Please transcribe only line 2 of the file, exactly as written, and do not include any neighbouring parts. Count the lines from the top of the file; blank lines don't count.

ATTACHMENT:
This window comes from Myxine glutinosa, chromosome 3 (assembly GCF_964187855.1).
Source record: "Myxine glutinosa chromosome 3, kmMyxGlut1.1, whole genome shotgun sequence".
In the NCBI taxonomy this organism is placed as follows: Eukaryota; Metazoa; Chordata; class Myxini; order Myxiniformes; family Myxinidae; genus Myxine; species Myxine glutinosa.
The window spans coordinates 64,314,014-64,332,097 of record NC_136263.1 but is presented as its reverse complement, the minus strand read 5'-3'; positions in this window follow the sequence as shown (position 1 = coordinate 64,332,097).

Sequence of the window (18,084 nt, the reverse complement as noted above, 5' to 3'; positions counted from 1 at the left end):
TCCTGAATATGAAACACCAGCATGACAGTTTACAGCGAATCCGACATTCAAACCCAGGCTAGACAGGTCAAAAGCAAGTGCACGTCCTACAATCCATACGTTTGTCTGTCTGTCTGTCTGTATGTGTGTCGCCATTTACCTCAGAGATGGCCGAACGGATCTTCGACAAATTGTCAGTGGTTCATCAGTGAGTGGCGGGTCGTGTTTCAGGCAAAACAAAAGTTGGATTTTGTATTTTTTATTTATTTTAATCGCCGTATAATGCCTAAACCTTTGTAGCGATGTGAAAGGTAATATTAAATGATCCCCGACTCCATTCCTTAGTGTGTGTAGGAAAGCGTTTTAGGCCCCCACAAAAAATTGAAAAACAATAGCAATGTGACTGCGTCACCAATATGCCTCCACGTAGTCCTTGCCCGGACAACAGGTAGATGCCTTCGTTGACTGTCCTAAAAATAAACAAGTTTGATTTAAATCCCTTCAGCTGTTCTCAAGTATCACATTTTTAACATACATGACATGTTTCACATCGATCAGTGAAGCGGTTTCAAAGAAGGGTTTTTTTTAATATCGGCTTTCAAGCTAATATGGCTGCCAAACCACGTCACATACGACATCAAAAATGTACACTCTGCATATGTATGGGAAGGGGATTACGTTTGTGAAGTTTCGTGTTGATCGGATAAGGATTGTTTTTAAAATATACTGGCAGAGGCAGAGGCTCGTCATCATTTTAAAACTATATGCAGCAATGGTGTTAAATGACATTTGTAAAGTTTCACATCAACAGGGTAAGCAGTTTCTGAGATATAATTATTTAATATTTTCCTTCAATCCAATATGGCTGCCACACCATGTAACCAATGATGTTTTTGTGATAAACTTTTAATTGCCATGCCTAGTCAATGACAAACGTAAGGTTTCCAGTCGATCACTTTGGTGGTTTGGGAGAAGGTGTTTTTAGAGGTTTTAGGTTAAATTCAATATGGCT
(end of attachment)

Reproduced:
Source record: "Myxine glutinosa chromosome 3, kmMyxGlut1.1, whole genome shotgun sequence".